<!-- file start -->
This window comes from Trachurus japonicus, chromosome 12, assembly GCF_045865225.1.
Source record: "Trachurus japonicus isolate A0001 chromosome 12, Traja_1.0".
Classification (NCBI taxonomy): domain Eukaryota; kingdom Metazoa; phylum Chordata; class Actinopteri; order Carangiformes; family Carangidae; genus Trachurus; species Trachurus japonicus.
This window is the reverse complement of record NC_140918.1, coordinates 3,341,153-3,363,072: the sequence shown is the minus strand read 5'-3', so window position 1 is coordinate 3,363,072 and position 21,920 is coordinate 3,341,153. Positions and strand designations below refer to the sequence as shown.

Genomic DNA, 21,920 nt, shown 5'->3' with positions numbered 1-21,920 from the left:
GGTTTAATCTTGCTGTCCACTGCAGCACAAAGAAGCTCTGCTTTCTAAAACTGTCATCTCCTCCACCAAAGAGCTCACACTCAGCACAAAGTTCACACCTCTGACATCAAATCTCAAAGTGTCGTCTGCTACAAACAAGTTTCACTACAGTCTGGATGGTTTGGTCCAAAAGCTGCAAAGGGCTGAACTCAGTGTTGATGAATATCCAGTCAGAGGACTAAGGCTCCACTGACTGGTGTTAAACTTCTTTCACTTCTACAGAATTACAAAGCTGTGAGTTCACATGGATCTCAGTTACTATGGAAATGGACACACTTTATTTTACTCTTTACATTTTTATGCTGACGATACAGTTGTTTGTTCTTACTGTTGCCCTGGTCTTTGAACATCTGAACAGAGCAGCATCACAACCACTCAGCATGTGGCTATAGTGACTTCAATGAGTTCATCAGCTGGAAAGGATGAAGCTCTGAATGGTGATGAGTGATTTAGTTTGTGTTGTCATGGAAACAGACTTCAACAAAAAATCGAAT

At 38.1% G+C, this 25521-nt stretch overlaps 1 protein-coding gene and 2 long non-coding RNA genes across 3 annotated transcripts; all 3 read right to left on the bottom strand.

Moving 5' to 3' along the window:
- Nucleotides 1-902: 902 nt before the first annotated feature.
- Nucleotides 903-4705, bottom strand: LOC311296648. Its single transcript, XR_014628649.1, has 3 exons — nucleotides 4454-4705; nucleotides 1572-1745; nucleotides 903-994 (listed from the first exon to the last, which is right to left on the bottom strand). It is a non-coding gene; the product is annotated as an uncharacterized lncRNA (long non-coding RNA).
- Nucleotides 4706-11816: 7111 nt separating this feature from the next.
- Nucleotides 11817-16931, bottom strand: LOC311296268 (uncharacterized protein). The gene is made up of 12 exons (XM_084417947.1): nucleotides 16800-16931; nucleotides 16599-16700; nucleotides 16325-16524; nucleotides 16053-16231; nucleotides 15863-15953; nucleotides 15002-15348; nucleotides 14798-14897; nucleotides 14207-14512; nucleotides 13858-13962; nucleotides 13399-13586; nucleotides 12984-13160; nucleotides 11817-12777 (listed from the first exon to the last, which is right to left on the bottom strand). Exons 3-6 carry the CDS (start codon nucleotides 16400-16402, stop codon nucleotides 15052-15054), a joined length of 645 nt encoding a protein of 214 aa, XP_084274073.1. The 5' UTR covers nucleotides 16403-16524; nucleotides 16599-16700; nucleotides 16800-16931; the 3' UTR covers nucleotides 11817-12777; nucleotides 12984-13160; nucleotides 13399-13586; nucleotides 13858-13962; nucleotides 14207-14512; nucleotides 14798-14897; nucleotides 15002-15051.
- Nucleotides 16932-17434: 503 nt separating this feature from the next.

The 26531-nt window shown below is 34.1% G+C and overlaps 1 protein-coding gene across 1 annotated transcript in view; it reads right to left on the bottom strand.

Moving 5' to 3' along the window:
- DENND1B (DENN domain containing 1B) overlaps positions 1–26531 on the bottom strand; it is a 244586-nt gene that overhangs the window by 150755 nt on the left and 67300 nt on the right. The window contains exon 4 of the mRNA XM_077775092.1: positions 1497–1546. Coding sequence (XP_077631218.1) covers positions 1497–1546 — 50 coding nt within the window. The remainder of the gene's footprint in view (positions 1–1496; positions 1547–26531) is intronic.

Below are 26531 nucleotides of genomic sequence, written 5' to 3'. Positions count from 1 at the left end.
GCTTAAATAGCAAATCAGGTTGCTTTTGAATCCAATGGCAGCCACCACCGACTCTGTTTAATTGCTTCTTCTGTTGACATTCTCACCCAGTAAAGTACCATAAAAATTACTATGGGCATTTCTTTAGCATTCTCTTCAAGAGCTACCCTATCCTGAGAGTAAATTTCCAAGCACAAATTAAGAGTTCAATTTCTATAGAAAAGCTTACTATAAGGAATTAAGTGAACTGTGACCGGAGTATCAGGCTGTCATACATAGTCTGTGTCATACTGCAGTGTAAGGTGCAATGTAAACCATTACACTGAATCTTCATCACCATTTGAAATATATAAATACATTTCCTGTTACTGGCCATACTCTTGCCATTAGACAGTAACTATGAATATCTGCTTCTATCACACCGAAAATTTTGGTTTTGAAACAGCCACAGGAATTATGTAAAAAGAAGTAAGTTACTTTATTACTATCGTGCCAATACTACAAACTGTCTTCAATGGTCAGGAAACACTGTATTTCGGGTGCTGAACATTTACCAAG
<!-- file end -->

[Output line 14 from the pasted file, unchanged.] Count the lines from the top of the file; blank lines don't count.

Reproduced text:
The 26531-nt window shown below is 34.1% G+C and overlaps 1 protein-coding gene across 1 annotated transcript in view; it reads right to left on the bottom strand.